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Returning after 30 years



 
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GabeJ
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Joined: 05 Nov 2019
Posts: 4
Location: Long Island, NY

PostPosted: Wed Nov 06, 2019 3:57 pm    Post subject: Returning after 30 years Reply with quote

Hello
I was re-acquainted with members of my old Drum & Bugle Corps a couple months ago. The horn line is quite small now and could use my help.

They gave me an Ultratone II soprano, and I've been playing long tones etc. building my way back, hoping like others to avoid the high pressure habits of my younger days. For now I'm playing with a practice mute so as not to torture the family. I picked up a Shilke 14A4A like I used 'back in the day', but I find that a Yamaha 9C4 suits me better.

I also grabbed my dad's 1951 King Liberty Bb trumpet. That was my first horn, and the one I played through high school. Its got a medium bore and compared to the bugle, is very restrictive. I figure it is a great training tool for the Drum Corp, like lifting weights. Anybody have any opinions on this point?

I'm excited about playing again. My tone has greatly improved, though I'm called on a bit too early in my come back to support the lead soprano parts.

Deep down I think I'm a frustrated flugelhorn player. I started saving up.



Gabe
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1951 King Liberty Bb
Ultratone II soprano bugle
Long Island Ambassador D&B Corp
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mrhappy
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Joined: 03 Dec 2018
Posts: 371
Location: Port Jackson, NY

PostPosted: Wed Nov 06, 2019 8:21 pm    Post subject: Reply with quote

welcome to the comeback trail!
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Dayton
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Joined: 24 Mar 2013
Posts: 871
Location: USA

PostPosted: Thu Nov 07, 2019 2:07 am    Post subject: Reply with quote

Welcome back to trumpet playing! I don't know what your level of accomplishment is now, or was before you stopped playing, so it is difficult to offer useful advice, but here are a few thoughts:

-- Try to find as many opportunities to practice WITHOUT the practice mute as possible.

-- Get some lessons from a good teacher as soon as possible. This will help get you pointed in the right direction and minimize the likelihood of forming bad habits that can limit your progress.

-- Be patient. It will probably take a while to get back into good playing shape. Make sure you've built a strong foundation through good fundamentals and gradually increased practice time before you start thinking about performing again.

-- No specific thoughts on your gear. Whether it is a trumpet or a mouthpiece, I'd say that if it feels good and you can produce a good sound it is probably at least adequate. Once you get a teacher see what he/she thinks.

Have fun!
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GabeJ
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Joined: 05 Nov 2019
Posts: 4
Location: Long Island, NY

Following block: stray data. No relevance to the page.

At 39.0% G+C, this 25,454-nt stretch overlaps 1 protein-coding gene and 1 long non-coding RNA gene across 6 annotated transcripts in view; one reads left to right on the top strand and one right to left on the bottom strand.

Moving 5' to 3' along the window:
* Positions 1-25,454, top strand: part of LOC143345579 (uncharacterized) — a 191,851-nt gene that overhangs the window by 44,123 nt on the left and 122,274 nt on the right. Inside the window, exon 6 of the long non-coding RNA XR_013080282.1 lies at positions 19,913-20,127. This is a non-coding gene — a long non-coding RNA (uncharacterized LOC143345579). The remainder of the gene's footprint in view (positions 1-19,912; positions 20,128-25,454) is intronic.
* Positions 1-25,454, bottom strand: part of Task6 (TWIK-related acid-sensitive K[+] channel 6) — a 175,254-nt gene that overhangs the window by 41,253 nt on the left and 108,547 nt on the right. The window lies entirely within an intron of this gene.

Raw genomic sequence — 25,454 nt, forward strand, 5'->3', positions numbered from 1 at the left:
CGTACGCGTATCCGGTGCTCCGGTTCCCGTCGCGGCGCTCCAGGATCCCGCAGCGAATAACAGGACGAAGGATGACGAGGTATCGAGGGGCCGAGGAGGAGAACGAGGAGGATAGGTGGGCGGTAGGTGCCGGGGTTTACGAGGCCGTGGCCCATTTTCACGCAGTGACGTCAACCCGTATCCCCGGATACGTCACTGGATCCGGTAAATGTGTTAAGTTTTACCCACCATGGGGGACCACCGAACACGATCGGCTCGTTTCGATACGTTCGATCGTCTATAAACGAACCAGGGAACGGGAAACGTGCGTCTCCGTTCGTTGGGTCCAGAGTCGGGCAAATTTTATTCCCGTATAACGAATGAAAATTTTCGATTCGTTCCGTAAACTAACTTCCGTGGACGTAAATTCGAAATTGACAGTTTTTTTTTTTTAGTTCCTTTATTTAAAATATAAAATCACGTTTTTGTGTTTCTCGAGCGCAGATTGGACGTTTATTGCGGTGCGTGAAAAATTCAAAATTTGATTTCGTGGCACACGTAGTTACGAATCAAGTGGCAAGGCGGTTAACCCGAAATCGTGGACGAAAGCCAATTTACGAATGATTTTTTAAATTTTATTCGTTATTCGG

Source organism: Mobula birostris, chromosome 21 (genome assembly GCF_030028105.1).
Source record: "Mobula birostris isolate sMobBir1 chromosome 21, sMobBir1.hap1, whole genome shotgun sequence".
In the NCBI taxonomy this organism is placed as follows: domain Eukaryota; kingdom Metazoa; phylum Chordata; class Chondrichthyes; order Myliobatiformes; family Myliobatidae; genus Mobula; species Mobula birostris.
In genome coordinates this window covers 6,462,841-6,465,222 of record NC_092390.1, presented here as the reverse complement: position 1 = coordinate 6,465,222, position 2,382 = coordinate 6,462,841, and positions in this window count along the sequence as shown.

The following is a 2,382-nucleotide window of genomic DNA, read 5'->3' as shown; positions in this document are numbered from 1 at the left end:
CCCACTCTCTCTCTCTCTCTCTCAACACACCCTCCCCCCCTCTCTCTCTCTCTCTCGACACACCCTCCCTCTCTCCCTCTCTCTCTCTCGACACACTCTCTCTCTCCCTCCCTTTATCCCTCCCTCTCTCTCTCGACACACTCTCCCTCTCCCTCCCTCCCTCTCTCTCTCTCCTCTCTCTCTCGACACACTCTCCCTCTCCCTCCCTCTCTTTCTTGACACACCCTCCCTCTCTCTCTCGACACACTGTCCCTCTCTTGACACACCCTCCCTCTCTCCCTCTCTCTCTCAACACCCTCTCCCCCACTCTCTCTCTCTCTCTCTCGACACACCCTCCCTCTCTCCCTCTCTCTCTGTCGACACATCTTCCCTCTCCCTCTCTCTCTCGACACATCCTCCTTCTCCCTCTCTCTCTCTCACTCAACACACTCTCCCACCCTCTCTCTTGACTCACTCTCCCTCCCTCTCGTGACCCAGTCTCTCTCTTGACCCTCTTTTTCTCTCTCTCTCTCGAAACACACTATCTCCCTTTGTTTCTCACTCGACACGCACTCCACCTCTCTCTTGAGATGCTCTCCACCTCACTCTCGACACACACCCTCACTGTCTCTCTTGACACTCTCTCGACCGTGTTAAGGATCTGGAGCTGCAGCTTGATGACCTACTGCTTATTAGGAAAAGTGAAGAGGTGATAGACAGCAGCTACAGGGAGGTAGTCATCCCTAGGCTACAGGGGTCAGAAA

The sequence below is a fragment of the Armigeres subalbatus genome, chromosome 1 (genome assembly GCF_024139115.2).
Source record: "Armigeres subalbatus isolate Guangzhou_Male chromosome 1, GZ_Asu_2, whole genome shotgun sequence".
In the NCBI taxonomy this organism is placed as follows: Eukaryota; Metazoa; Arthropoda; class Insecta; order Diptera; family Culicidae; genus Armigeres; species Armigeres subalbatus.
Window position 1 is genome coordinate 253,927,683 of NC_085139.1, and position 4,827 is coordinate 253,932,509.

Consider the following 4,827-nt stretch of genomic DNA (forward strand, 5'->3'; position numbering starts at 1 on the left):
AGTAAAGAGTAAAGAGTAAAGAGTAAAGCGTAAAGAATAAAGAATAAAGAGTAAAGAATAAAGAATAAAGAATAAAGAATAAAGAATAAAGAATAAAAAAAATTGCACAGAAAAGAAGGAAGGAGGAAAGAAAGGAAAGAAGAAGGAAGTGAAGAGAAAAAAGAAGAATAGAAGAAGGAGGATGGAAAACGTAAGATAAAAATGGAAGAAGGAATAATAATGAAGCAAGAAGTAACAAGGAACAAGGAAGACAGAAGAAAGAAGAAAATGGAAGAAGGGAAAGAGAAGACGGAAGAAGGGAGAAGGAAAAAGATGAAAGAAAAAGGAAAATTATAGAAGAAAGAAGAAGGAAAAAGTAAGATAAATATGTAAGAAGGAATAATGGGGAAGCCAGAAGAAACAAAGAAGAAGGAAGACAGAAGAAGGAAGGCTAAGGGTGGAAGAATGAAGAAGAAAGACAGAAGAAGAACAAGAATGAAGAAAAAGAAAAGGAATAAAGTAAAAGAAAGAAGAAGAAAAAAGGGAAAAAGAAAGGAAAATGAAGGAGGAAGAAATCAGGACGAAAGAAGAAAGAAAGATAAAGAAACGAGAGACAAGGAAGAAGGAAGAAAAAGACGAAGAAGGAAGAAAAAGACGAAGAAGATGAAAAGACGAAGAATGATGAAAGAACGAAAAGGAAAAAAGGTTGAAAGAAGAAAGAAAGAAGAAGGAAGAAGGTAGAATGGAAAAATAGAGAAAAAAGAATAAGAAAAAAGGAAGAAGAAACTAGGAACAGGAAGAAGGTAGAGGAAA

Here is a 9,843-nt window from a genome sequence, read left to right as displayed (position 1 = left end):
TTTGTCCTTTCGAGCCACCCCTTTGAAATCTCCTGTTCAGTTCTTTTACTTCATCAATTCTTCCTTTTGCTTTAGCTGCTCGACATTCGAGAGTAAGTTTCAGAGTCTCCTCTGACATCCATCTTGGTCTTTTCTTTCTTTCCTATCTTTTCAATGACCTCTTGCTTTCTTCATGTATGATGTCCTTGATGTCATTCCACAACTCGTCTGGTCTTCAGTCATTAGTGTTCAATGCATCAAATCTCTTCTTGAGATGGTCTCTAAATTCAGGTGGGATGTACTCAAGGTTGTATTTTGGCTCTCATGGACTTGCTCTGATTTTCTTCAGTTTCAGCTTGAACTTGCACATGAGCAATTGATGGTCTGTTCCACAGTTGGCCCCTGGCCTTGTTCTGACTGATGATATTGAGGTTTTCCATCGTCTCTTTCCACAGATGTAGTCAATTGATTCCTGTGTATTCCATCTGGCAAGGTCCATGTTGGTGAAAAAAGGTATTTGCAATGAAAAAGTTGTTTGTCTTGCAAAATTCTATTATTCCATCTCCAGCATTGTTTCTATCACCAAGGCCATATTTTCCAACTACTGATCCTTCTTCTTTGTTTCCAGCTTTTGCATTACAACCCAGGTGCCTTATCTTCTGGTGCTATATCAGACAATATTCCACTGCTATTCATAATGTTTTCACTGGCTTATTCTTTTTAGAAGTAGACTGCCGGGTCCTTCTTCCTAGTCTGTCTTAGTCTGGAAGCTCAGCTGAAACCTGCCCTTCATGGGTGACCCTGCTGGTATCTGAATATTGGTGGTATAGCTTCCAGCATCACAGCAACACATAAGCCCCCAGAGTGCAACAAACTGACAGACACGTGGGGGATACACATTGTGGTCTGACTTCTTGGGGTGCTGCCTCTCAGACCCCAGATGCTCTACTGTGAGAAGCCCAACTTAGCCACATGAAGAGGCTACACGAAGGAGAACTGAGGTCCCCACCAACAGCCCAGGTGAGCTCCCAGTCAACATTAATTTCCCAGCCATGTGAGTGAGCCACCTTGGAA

PostPosted: Thu Nov 07, 2019 2:53 pm    Post subject: Reply with quote

Thank you both.

I was remarkably average, or less so when I stopped. The music I played wasn't very demanding or refined. Not very much range above the staff. Good tone though.

Forgive my ignorance of this site, but is there some resource to find a 'good' teacher? I was a horn teacher at a local music store when I was just out of high school.... that's not what I'm looking for.

Gabe
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1951 King Liberty Bb
Ultratone II soprano bugle
Long Island Ambassador D&B Corp
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TrumpetMD
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Joined: 22 Oct 2008
Posts: 1976
Location: Maryland

PostPosted: Thu Nov 07, 2019 3:03 pm    Post subject: Re: Returning after 30 years Reply with quote

GabeJ wrote:
Deep down I think I'm a frustrated flugelhorn player. I started saving up.

We're all frustrated flugelhorn players.

Welcome back. Lots of comeback players, including myself. I'm a music school dropout, who started college as a music major, but ended up going in a different direction. After a 20-year layoff, I picked up the trumpet again about 10 years ago. Nowadays I play in a jazz trio, with about 3-4 gigs a month. Like many things in life, playing the trumpet is uniquely rewarding the second time around.

Mike
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Bach Stradivarius 43* Trumpet (1974), Bach 6C Mouthpiece.
Olds L-12 Flugelhorn (1969), Yamaha 13F4 Mouthpiece.
Plus a few other Bach, Getzen, Olds, Carol, HN White, and Besson horns.
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Zenith
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Joined: 20 Dec 2005
Posts: 146

PostPosted: Thu Nov 07, 2019 8:40 pm    Post subject: Reply with quote

Welcome back to the wonderful world of trumpet!

I echo what was pointed out already. Try to practice without the practice mute. It is completely different with the mute on. The resistance is different and the required wind power etc for each note will be different as a result. You will be training yourself to a different set of coordination required compared to 'normal' trumpet playing. Do you have a car? Practicing in it is one option.

As for teacher, go find the best that you can afford in your area. Build a solid foundation is more important than anything else at your current stage. Another option is to have Skype lessons. There are extremely good teachers around who do Skype lessons. Do a quick search here and you will find them.

If having a teacher is not an option, I suggest you take a look at Bill Knevitt's books. I bought mine at qpress.ca (no affiliation). He has books for different levels of players (beginners, intermediate, and pro/advanced). And the lessons are well structured so you can do it at home on your own, provided that you basic playing mechanism is correct to start with (don't place your mouthpiece too low! Many suggest 2/3 upper lips 1/3 lower lips). Judging from what you said about your range, his "Developing Trumpet Player" may be right for you.

Enjoy!
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jhatpro
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Joined: 17 Mar 2002
Posts: 9377
Location: Chicago area

PostPosted: Thu Nov 07, 2019 11:54 pm    Post subject: Reply with quote

Welcome back!

To recondition yourself:

Limit your play to as many ten minute sessions as you can fit into your day.

Invest in a Yamaha Silent Brass system to utilize late night hours.

Play everything slow and soft.